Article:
Finalist for the 2022 Pulitzer Prize for General Nonfiction
Finalist for the J. Anthony Lukas Book Prize
Finalist for the National Book Critics Circle Award for Nonfiction
One of NPR's Best Books of 2021
A New York Times Notable Book of 2021
One of TIME's 100 Must-Read Books of 2021
"The scope is sweeping, the writing is beautiful. It’s an epic story worthy of the impact this one case has had on the American psyche." ? Michel Martin, NPR
"Stupendous…. If you want to understand Roe more deeply before the coming decision, read it." ? Peggy Noonan, Wall Street Journal
A masterpiece of reporting on the Supreme Court’s most divisive case, Roe v. Wade, and the unknown lives at its heart.
Despite her famous pseudonym, “Jane Roe,” no one knows the truth about Norma McCorvey (1947–2017), whose unwanted pregnancy in 1969 opened a great fracture in American life. Journalist Joshua Prager spent hundreds of hours with Norma, discovered her personal papers—a previously unseen trove—and witnessed her final moments. The Family Roe presents her life in full. Propelled by the crosscurrents of sex and religion, gender and class, it is a life that tells the story of abortion in America.
Prager begins that story on the banks of Louisiana’s Atchafalaya River where Norma was born, and where unplanned pregnancies upended generations of her forebears. A pregnancy then upended Norma’s life too, and the Dallas waitress became Jane Roe.
Drawing on a decade of research, Prager reveals the woman behind the pseudonym, writing in novelistic detail of her unknown life from her time as a sex worker in Dallas, to her private thoughts on family and abortion, to her dealings with feminist and Christian leaders, to the three daughters she placed for adoption.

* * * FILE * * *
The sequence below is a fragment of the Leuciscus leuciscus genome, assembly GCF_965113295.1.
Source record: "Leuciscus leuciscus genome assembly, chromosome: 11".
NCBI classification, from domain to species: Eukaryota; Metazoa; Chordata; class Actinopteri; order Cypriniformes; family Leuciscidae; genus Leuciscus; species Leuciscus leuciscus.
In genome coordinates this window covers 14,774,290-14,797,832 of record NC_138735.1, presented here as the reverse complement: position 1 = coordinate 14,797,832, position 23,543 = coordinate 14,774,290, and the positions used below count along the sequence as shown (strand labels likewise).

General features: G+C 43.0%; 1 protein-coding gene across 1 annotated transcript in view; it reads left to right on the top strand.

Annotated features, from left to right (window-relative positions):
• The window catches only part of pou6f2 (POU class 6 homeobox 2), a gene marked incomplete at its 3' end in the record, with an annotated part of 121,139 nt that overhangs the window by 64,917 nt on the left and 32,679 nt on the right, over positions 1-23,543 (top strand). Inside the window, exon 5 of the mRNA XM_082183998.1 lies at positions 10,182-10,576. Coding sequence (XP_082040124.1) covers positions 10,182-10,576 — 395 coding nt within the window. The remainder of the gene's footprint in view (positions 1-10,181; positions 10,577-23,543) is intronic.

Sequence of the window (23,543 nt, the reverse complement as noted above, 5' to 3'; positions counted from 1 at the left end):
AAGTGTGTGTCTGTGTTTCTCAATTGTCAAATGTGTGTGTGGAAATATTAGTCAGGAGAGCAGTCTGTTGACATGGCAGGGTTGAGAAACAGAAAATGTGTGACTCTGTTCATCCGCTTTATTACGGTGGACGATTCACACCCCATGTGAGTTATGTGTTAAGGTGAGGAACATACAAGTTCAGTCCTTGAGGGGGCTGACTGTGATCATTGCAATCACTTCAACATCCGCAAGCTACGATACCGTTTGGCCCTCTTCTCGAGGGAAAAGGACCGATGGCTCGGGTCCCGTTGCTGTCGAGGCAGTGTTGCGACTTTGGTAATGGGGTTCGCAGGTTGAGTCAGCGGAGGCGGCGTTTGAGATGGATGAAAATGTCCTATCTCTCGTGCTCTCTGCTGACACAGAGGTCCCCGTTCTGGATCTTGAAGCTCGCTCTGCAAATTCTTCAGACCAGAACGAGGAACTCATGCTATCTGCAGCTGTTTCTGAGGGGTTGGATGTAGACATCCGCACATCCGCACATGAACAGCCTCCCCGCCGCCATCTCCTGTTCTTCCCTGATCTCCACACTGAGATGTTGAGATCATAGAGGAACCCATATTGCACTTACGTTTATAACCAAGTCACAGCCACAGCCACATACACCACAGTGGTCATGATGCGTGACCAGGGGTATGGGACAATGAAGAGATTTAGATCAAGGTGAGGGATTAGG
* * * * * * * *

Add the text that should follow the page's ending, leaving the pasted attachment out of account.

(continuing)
Prager found those women, including the youngest—Baby Roe—now fifty years old. She shares her story in The Family Roe for the first time, from her tortured interactions with her birth mother, to her emotional first meeting with her sisters, to the burden that was uniquely hers from conception.
The Family Roe abounds in such revelations—not only about Norma and her children but about the broader “family” connected to the case. Prager tells the stories of activists and bystanders alike whose lives intertwined with Roe. In particular, he introduces three figures as important as they are unknown: feminist lawyer Linda Coffee, who filed the original Texas lawsuit yet now lives in obscurity; Curtis Boyd, a former fundamentalist Christian, today a leading provider of third-trimester abortions; and Mildred Jefferson, the first black female Harvard Medical School graduate, who became a pro-life leader with great secrets.
An epic work spanning fifty years of American history, The Family Roe will change the way you think about our enduring American divide: the right to choose or the right to life.